Bike and Drive Smart on Thursday, February 4th (and every other day of the year…)
The San Luis Obispo Police Department will step up their bike safety enforcement operations on Thursday, February 4th, with focused enforcement on collision-causing factors involving motorists and bicycle riders. Special patrols will be deployed to crack down on drivers and bicyclists who violate traffic laws meant to protect all roadway users.
The Police Department has mapped out locations from over the past three years where bicycle-involved collisions have occurred and noted the violations that led to those crashes. Officers will be looking for violations made by car drivers and bike riders alike that can lead to life changing injuries.
The following safety tips can save lives and should be practiced every day, not just on days of increased police enforcement, and not just in the City of San Luis Obispo:
- Yield to cyclists at intersections and as directed by signs and signals. Failure to yield is the #1 reason for accidents when cars are at fault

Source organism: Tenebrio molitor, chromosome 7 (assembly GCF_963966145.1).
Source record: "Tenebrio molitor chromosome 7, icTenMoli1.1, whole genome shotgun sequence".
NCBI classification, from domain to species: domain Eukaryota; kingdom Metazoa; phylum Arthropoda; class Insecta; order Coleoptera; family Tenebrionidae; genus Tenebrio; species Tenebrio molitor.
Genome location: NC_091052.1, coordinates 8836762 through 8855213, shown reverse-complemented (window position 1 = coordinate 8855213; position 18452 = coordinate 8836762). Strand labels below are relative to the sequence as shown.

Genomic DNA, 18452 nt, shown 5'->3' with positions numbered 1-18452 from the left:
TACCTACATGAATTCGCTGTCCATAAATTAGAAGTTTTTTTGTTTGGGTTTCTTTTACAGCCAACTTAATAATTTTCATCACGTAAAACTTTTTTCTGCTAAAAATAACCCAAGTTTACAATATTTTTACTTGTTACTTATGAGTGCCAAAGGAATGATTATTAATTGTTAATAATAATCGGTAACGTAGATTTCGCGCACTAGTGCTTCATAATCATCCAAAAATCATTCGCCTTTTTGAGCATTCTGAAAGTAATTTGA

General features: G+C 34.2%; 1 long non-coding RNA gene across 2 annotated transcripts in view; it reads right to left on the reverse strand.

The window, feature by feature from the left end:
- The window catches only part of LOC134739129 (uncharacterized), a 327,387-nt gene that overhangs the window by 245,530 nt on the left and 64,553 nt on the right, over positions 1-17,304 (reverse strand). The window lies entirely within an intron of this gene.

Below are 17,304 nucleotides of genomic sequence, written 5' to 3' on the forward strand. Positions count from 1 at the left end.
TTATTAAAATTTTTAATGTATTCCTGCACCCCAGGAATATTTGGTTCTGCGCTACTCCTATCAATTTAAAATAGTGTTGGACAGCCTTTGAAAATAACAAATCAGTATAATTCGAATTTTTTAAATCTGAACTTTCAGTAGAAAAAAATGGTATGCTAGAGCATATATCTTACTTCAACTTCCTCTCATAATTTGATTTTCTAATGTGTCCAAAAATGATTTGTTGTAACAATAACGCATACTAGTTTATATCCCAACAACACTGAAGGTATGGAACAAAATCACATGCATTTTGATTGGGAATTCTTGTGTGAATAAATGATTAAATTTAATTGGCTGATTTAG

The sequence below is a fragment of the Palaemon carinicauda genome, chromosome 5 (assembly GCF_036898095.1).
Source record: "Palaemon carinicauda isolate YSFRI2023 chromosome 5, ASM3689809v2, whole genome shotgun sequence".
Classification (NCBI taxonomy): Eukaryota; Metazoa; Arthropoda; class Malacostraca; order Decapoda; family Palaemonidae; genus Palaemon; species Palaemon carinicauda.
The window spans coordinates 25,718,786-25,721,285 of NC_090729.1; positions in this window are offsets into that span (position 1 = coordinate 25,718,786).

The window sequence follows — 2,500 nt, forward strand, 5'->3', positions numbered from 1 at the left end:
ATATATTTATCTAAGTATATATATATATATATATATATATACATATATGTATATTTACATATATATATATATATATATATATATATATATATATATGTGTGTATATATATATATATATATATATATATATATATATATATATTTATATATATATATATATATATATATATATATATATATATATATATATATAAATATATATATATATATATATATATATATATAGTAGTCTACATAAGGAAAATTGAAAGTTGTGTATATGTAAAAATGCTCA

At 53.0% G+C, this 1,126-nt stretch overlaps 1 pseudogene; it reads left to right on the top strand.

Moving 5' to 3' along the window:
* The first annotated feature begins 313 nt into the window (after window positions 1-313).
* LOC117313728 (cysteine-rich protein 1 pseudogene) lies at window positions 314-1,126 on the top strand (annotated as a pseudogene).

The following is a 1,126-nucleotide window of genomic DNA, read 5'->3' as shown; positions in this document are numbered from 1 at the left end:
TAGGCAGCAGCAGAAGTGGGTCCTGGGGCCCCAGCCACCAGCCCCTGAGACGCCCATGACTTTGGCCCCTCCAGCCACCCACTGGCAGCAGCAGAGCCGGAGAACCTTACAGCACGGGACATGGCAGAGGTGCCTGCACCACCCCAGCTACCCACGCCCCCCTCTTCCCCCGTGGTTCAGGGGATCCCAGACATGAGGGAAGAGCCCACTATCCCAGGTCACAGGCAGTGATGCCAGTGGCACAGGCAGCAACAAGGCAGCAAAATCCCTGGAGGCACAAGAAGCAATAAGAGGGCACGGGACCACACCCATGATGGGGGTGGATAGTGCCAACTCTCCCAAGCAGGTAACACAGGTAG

- ‘Share the road’ with bicyclists
- Be courteous; California law now mandates at least three feet of clearance when passing bike riders
- Look for cyclists before opening a car door or pulling out from a driveway or parking space
- Be especially watchful for riders when making turns, either left or right
- Be predictable, use turn signals
- Obey traffic signals, speed limits and stop signs
- When cycling in the street, cyclists must drive in the same direction as traffic. Wrong way cycling is the #1 reason for accidents when bicycles are at fault
- Don’t ride on sidewalks. People and cars aren’t looking for you there (and it’s illegal in the City of SLO)
- Be predictable, signal turns and stops with your hands
- When possible, make eye contact with drivers
- Bicycle Drivers are considered vehicle operators; you are required to obey the same rules of the road as other vehicle operators, including obeying traffic signs, stop signs, signals, and lane markings
- Bicyclists can increase their visibility to drivers by wearing fluorescent or brightly colored clothing during the day, and at dawn and dusk
- To be noticed when riding at night, the law requires a front light and a red reflector to the rear
- For additional safety, use a flashing rear light, and use retro-reflective tape or markings on equipment or clothing
Bike safety, and road safety in general, is something to strive for 24/7, 365. Let’s make the roads safer for everyone.
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